Secondary Trauma

Most people have heard the term “burnout”, and while that’s an important concept to understand in our fast paced world, a less commonly understood, but possibly more important, term is “secondary trauma”. Burnout is the result of general occupational stress, and anyone can become burnt out by their job; it can be the result of a brutal commute, a grueling schedule, or a lack of resources at work. Secondary trauma results from hearing about someone’s trauma, witnessing trauma or the aftermath, or repeating someone’s traumatic story. This is not exclusive to work the way burn out it, and can occur any time. Social workers, educators, nurses and other helping professions often have high incidences of secondary trauma, but you can also experience secondary trauma as a friend or family member.

The signs and symptoms of secondary trauma often mimic signs of burnout, general stress, and several other physical and psychological ailments. It is important to know the signs and symptoms of secondary trauma, particularly if you confront trauma regularly so that you can be aware of how this is impacting you. Signs and symptoms include difficulty concentrating, feeling “numb”, difficulty regulating emotional, feeling an overall loss of satisfaction, social isolation or withdrawal, changes in sleep, appetite or personal hygiene, and feeling detached from others. Additionally, those experiencing secondary trauma often also feeling an increased heart rate, shortness of breath, body aches, and an increase in physical illness such as frequent colds.

Further, secondary trauma can have far reaching consequences going beyond the environment in which you’ve confronted the trauma. People experiencing secondary trauma may also have difficulty with tension in relationships with coworkers, friends, and partners, poor boundaries, difficulty communicating, and a lack of energy to put into hobbies, interests, and socialization.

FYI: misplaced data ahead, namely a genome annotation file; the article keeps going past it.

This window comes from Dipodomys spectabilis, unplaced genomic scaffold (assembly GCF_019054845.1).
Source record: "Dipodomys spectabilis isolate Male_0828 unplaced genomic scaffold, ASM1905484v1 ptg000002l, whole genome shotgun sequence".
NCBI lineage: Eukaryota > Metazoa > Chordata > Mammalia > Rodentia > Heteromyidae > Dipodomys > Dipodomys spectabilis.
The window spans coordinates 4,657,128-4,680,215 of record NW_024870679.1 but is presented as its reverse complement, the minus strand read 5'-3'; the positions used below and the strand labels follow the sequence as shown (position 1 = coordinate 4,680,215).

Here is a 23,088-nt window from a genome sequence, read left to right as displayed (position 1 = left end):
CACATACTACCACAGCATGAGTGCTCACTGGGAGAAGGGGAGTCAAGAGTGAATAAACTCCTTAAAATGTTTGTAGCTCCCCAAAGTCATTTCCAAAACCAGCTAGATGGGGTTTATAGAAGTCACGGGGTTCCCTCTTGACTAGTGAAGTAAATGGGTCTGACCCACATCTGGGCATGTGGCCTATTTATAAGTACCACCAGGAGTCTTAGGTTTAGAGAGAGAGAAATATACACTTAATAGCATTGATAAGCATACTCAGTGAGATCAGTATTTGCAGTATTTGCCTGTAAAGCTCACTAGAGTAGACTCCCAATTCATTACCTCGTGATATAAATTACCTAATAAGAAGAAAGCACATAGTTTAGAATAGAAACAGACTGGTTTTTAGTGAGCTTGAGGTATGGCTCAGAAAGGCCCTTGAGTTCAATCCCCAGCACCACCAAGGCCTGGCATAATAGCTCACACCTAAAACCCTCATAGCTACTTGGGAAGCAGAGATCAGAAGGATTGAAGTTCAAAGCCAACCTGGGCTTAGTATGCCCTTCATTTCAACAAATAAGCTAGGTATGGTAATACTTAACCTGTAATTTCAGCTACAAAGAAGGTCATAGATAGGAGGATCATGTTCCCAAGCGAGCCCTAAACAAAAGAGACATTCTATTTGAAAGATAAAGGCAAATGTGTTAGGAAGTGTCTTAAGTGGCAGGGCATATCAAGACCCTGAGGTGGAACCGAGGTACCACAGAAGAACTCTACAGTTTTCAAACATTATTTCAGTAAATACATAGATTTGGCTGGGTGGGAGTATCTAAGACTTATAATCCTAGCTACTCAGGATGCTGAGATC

Addressing secondary trauma is going to look different for everyone, and to what extent it needs to be addressed is going to depend on when you recognize that you need to address this. The sooner you begin to mitigate the effects of secondary trauma, the better the outcome is going to be. Creating strong boundaries is chief among the strategies to address secondary trauma; this may look like strong boundaries between a daycare provider and the children and families she works with, clearing separating work and personal experiences, and now allowing work to infringe on personal boundaries. Maintaining a work-life balance is also important, as is having a realistic, go to plan for self.

Finally, your own experiences with trauma may lead you to be more susceptible to secondary trauma. It is important that if you have had any experiences with trauma yourself, you are taking the steps to meet with a therapist to address this. A therapist is again a safe space allowing you to connect how your past experiences and your current experiences are converging and leading to this secondary trauma response. It’s important for you to heal, and it can be scary to heal alone. A therapist can guide you and support you. Even if you have no experienced trauma yourself, you may find professional counseling valuable in addressing secondary trauma. It can be very easy to hold on to someone else’s pain, and very difficult to let it go. Additionally, a therapist can heal you to identify a reasonable, realistic self care plan, identify necessary boundaries, and work on communication.

Experiencing secondary trauma is common, and can be scary, but with diligence and awareness, with openness to treatment, you can overcome this experience and balance your life.

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